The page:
Limitation of a data structure

Well,

I must give credit to my favourite professor sundar for this problem.

Problem : Let there be an abstract data structure D. D is a k-Max data structure, in a sense that on performing delete() on this data structure, it returns the k-th largest(Maximum ) element of the elements stored in it. Only two operations are allowed on D, insert(number) and delete(). Obviously, insert(n) will insert the given number n to the data structure.

Prove that, it is impossible to implement D in a way such that both insert(n) and delete() takes O(1) time. Or in other words, any implementation of D will have at most one operation that can perform in O(1). The other operation can not be implemented in O(1).

On sujith‘s request, I am giving a bit more space between the problem definition and solution so that one can avoid accidental peeking :-).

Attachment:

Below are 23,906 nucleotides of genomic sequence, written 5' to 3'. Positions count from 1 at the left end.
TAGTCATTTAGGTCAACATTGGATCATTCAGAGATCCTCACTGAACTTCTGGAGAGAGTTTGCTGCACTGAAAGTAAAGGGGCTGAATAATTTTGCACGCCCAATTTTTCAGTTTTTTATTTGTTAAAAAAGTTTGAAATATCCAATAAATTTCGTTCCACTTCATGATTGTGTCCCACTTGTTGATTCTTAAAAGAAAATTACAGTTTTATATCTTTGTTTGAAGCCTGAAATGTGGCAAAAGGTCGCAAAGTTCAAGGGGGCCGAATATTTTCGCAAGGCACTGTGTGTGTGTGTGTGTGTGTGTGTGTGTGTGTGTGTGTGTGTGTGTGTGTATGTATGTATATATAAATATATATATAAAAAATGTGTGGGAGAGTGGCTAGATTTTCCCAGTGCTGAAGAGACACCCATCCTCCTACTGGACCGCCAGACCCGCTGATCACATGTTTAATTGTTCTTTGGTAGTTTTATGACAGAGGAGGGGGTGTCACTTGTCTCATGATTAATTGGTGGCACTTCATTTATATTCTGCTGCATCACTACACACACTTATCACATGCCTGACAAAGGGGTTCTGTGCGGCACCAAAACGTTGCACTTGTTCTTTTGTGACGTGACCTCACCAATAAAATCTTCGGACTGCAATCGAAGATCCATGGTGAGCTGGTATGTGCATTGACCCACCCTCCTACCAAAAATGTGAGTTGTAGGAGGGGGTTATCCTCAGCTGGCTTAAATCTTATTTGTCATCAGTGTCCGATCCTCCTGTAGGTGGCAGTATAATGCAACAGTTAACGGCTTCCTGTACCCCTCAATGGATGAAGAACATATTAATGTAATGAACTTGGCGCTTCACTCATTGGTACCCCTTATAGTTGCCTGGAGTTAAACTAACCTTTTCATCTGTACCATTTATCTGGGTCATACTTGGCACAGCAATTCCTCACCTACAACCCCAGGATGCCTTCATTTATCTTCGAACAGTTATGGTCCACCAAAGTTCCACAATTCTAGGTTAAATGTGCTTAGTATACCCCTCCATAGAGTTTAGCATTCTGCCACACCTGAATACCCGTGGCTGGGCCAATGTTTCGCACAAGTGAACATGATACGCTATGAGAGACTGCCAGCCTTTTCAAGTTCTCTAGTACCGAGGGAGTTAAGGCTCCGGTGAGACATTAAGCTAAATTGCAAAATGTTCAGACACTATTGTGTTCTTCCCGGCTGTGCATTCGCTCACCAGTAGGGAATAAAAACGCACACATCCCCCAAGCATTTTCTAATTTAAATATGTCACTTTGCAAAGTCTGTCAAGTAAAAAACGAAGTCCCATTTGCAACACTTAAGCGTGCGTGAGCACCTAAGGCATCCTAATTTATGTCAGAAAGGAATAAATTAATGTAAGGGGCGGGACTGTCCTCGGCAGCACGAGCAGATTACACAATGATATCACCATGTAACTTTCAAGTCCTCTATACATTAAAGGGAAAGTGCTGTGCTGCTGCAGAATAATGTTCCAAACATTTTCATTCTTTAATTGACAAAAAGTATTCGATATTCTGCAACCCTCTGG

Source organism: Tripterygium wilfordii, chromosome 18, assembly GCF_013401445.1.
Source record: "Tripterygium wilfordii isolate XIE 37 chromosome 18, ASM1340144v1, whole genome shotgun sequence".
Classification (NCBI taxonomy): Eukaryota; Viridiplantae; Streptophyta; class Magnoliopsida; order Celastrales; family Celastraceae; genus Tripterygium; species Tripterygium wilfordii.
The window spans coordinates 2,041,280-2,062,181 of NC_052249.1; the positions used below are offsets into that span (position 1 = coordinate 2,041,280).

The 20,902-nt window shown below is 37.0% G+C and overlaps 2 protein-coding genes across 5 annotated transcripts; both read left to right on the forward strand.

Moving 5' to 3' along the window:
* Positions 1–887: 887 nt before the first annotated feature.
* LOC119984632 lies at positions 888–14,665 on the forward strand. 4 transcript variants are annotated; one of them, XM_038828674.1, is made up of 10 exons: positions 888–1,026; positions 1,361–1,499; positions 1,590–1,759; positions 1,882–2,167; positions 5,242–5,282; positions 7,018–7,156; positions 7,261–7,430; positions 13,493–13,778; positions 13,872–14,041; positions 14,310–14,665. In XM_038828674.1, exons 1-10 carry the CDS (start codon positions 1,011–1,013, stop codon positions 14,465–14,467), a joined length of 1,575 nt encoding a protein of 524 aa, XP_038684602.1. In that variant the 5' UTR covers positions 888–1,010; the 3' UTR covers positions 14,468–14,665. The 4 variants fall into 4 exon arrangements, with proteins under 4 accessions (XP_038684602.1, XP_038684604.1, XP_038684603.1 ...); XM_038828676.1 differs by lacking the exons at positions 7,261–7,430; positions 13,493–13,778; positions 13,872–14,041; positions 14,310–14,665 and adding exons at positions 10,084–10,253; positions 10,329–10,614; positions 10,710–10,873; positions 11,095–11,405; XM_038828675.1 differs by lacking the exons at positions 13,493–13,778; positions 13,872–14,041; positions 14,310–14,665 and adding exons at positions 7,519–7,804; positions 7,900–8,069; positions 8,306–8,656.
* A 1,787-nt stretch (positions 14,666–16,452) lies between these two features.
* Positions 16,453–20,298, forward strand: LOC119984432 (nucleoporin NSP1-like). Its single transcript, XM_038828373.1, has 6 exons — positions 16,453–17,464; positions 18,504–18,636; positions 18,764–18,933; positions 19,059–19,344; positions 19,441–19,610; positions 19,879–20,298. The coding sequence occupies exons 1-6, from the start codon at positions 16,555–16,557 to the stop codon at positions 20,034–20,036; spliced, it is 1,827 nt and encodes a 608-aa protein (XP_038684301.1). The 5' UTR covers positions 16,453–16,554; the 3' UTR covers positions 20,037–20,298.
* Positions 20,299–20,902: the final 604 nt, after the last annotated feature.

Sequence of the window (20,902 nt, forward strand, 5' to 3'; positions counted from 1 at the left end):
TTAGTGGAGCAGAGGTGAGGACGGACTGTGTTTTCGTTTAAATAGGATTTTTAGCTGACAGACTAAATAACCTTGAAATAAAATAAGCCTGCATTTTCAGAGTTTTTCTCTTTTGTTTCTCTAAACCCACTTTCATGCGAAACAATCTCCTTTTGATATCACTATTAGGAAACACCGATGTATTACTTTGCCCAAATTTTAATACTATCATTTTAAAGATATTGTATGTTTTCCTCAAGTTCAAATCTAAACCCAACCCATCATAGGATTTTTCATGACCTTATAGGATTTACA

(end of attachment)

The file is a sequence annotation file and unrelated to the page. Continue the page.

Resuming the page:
Solution : If someone want a bit of a hint, I would say, the proof goes by contradiction. If ,indeed, we have one such data structure we will defy rules of computational complexity.

Let us assume that we have such a data structure D. and let k=1, that is D is a 1-max data structure, which returns the largest element in D. Also, assume that insert(n) and delete() are both O(1) operations. Now, if I am given n integers. I would insert them one by one. After all insertions I will perform deletions. It is easy to see that this way, I can sort n integers in time O(n)!!!!

It should be fairly easy to see why this is true for any value of k>0. In linear time we can find the largest, say Max, of n integers. I can insert (k-1) dummy integers which are greater than Max in D. And again, I have a linear time sorting algorithm in the worst case!!!

It is a clear contrast to logarithmic lower bound for sorting.

Now we know why we don’t have any such data structure 🙂

— Saurabh Joshi

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